Washington, DC – Today, Reps. Adam Schiff (D-CA), Mark Pocan (D-WI) and Brian Higgins (D-NY) along with twenty-nine other congressional colleagues sent a letter to the Transportation Security Administration (TSA) Administration Peter Neffenger urging changes in the way that the agency screens transgender passengers. The letter comes on the heels of reports of a transgender traveler, Shadi Petosky, being detained and put through inappropriate airport security screening procedures by Transportation Security Officers (TSOs) at the Orlando International Airport due to a misunderstanding about her gender identity as a trans-woman. The Members urge the TSA to adopt a screening protocol that does not rely on Transportation Security Officers (TSOs) making often-subjective decisions about an individual’s gender identity. The letter also requests the TSA provide guidance on screening procedures to the transgender community, ensure that TSA personnel receive adequate training on gender identity issues, and requests the TSA to participate in the investigations by the Departments of Homeland Security and Health and Human Services into Ms. Petosky’s case.
In the letter, the Members write: “It is a sad reality that members of the transgender community face adversity every day. The experiences of many transgender airline passengers such as Ms. Petosky demonstrate that more must be done to ensure transgender individuals are able to travel without fear of facing humiliation or degradation at security checkpoints. While being mindful of enacting the appropriate security precautions to keep all travelers safe, the TSA must also take steps to ensure that its employees are prepared to serve transgender individuals with the dignity, discretion, and respect that they, like all Americans, deserve.”
Joining Schiff, Pocan and Higgins in signing the letter were Reps. Donald S. Beyer, Jr. (D-VA), Tony Cardenas (D-CA), Judy Chu (D-CA), David N. Cicilline (D-RI), Katherine Clark (D-MA), Suzan DelBene (D-WA), Sam Farr (D-CA), Eleanor Holmes Norton (D-DC), Steve Israel (D-NY), William R. Keating (D-MA), Joseph P. Kennedy (D-MA), Derek Kilmer (D-WA), Alan Lowenthal (D-CA), Betty McCollum (D-MN), Jim McDermott (D-WA), James P. McGovern (D-MA), Patrick Murphy (D-FL), Jerrold Nadler (D-NY), Frank Pallone, Jr. (D-NJ), Scott Peters (D-CA), Kathleen M. Rice (D-NY), Adam Smith (D-WA), Jackie Speier (D-CA), Mark Takano (D-CA), Dina Titus (D-NV), Chris Van Hollen (D-MD), Bonnie Watson Coleman (D-NJ), Raúl M. Grijalva (D-AZ) and Jared Polis (D-CO). The text is below:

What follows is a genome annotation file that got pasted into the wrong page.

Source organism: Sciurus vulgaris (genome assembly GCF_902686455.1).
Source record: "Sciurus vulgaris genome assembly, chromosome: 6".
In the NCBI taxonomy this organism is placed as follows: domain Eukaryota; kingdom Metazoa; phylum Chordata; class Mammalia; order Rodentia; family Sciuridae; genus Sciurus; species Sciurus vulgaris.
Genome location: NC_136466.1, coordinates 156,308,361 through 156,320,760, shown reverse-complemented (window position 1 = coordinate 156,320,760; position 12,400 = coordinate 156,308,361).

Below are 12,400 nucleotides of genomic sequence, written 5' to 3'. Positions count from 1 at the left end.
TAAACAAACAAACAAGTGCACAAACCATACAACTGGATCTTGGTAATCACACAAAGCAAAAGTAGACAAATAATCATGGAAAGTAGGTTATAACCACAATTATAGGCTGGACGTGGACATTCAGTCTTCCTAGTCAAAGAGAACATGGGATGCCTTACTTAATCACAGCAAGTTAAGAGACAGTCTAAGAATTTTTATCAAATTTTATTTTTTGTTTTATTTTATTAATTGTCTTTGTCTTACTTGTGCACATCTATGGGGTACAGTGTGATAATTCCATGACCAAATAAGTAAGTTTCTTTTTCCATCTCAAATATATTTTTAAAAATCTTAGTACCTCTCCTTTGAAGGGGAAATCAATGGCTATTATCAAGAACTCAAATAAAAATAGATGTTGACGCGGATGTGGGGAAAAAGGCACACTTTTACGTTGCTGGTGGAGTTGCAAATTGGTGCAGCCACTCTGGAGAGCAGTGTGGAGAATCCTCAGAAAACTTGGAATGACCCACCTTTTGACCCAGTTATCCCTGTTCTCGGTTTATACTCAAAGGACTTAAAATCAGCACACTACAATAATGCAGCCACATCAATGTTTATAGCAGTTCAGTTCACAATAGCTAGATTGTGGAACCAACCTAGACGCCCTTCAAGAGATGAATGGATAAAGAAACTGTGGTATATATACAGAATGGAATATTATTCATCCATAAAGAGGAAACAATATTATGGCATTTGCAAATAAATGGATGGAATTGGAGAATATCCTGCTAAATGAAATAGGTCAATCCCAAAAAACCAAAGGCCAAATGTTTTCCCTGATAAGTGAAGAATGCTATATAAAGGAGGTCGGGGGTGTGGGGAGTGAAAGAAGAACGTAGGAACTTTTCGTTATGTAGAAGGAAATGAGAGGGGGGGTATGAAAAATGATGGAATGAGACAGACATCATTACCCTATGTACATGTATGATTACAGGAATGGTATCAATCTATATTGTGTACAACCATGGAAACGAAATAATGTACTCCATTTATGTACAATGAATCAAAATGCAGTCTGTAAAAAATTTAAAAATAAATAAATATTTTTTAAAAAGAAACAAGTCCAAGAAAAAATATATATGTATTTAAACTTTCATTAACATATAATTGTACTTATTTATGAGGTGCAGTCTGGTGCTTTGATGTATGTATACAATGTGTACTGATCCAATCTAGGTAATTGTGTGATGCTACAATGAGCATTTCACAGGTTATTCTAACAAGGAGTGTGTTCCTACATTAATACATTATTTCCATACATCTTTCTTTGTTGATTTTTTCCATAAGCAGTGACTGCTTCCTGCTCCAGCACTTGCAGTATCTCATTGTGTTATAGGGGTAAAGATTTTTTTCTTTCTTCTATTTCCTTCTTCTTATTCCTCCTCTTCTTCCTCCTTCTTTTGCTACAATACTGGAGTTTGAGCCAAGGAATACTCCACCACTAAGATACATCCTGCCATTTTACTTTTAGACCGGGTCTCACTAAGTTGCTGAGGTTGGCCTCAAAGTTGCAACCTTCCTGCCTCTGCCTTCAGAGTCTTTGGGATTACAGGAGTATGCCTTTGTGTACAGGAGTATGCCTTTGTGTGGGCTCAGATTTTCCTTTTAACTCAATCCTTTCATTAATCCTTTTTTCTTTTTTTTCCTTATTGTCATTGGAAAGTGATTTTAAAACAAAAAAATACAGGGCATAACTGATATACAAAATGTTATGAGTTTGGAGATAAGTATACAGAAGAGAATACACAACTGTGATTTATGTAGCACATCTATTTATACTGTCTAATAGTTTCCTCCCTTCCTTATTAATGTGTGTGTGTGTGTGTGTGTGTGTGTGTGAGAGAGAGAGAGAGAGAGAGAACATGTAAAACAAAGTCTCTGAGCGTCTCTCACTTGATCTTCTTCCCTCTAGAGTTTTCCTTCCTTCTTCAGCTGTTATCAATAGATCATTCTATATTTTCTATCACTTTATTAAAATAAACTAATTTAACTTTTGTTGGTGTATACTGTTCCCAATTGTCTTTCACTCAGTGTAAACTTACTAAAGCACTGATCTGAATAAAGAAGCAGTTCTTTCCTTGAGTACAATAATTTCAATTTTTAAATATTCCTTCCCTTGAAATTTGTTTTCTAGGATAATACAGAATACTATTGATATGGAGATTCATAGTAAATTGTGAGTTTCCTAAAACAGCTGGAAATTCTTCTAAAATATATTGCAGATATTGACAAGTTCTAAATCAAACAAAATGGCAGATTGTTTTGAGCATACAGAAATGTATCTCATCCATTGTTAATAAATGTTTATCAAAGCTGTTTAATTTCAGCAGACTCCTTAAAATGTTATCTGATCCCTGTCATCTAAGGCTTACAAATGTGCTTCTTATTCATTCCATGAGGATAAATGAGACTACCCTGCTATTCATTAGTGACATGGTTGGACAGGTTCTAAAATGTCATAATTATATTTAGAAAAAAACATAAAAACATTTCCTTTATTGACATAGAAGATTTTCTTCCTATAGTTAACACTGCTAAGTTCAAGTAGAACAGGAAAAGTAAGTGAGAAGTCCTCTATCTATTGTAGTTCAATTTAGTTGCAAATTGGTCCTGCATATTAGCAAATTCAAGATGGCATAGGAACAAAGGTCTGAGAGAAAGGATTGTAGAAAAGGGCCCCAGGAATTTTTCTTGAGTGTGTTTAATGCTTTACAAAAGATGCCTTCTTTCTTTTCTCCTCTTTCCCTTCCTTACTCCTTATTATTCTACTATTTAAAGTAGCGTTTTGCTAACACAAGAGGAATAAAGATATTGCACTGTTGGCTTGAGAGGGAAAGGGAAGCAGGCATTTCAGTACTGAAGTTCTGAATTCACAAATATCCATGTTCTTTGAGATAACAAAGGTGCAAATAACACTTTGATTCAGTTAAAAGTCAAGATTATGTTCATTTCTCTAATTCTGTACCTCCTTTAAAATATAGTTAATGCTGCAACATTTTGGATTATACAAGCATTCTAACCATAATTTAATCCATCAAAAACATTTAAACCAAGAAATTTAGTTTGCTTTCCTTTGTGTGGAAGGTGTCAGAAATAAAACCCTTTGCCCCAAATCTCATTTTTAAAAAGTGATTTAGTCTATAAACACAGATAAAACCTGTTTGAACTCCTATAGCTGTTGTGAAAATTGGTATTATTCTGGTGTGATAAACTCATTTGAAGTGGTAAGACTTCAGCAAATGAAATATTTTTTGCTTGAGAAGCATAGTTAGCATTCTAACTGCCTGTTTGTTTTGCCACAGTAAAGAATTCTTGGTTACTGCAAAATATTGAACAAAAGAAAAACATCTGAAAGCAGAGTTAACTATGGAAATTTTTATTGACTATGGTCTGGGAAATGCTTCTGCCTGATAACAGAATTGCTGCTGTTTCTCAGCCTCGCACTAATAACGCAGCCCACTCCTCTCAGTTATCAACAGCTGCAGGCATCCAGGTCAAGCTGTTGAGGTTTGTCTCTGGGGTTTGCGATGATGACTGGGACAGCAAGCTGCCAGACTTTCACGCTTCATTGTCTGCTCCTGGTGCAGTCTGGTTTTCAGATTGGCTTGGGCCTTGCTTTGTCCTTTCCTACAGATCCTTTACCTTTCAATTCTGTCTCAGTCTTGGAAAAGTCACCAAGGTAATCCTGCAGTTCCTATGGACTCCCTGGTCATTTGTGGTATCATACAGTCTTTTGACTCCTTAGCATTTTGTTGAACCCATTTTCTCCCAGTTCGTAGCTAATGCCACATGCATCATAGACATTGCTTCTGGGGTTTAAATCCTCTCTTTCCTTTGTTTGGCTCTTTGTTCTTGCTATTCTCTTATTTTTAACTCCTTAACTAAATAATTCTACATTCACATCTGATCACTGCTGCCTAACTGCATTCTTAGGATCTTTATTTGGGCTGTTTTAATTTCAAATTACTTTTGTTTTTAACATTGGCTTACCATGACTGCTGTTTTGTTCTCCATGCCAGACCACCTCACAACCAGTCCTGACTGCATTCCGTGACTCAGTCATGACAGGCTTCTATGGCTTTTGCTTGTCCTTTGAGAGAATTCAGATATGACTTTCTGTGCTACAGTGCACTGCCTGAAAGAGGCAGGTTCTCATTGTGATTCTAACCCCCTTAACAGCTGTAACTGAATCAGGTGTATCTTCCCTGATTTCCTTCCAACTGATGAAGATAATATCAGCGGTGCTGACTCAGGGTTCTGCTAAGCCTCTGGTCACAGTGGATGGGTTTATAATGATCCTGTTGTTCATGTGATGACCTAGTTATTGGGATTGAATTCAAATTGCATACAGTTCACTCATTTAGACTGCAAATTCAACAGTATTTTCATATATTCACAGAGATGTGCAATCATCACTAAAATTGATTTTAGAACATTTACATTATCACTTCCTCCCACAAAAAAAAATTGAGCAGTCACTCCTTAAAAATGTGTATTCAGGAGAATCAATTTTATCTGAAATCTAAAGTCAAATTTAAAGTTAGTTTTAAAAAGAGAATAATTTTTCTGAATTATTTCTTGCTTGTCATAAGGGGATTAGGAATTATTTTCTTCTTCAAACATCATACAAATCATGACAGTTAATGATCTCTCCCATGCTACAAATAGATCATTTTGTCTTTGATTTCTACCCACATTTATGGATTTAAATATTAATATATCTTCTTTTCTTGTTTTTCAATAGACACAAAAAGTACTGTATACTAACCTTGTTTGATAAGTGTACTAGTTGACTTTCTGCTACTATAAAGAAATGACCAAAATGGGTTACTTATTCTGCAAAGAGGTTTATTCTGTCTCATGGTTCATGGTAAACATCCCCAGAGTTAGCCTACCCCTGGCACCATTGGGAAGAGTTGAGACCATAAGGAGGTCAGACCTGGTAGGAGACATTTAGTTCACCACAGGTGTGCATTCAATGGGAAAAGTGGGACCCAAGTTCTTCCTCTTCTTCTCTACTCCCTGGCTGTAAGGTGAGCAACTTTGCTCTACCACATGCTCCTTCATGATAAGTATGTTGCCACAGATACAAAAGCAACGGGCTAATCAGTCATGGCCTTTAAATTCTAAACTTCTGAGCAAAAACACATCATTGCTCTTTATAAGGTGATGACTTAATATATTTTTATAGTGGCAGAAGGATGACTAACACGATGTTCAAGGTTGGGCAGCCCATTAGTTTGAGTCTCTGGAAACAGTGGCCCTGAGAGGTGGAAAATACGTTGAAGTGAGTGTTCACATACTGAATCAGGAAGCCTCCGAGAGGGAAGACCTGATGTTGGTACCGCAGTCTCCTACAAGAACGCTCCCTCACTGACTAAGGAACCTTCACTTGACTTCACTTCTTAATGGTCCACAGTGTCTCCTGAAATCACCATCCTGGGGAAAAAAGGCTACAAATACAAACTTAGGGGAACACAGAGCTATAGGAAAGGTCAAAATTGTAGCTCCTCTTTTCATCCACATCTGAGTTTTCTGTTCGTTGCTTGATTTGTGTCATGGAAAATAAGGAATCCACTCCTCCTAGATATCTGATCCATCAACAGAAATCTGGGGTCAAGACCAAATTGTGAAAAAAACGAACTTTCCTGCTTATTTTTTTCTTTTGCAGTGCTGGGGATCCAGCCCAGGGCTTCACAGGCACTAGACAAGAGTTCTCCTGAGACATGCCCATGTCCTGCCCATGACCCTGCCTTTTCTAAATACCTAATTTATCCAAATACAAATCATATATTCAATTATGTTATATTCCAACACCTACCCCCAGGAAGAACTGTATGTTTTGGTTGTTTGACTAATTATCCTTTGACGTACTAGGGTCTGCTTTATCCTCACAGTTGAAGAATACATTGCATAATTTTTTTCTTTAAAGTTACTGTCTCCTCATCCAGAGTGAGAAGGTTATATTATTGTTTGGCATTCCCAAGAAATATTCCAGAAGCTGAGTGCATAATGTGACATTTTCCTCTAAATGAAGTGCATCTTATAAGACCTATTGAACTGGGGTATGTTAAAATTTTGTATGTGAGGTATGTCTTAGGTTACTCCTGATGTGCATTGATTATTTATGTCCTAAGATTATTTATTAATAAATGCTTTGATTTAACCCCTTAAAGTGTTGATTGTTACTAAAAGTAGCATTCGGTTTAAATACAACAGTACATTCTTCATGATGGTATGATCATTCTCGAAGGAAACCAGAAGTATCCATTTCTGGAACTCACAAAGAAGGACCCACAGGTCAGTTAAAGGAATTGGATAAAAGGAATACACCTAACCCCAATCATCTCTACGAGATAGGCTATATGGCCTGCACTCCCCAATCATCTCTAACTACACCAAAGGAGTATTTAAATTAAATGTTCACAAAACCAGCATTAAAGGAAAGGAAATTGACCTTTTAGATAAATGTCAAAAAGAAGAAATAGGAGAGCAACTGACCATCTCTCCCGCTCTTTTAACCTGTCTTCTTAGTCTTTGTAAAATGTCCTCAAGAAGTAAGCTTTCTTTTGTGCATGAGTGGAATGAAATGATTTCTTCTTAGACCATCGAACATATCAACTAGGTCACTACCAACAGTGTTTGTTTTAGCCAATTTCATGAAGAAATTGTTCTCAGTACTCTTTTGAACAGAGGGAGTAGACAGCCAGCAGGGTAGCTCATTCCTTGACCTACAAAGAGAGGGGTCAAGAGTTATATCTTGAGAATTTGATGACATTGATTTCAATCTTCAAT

Dear Administrator Neffenger:
We write to express our strong concerns regarding the treatment of transgender individuals by the Transportation Security Administration (TSA). As you know, a transgender traveler, Shadi Petosky has reported that, on September 21, 2015, she was detained by Transportation Security Officers (TSOs) at the Orlando International Airport due to a misunderstanding about her gender identity as a trans-woman. Unfortunately, Ms. Petosky’s experience is just the latest of a string of reports from travelers across the country. In the days since Ms. Petosky’s story became public, we have heard from numerous members of the transgender community describing harassing and humiliating experiences while going through airport security. While we understand the importance of vigilant airport security, we cannot countenance a security protocol that subjects transgender travelers to this level of indignity. To that end, we urge TSA to complete a thorough review of its current procedures and address any shortcomings that may, however unintentionally, subject transgender travelers to inequitable or improper treatment by security personnel.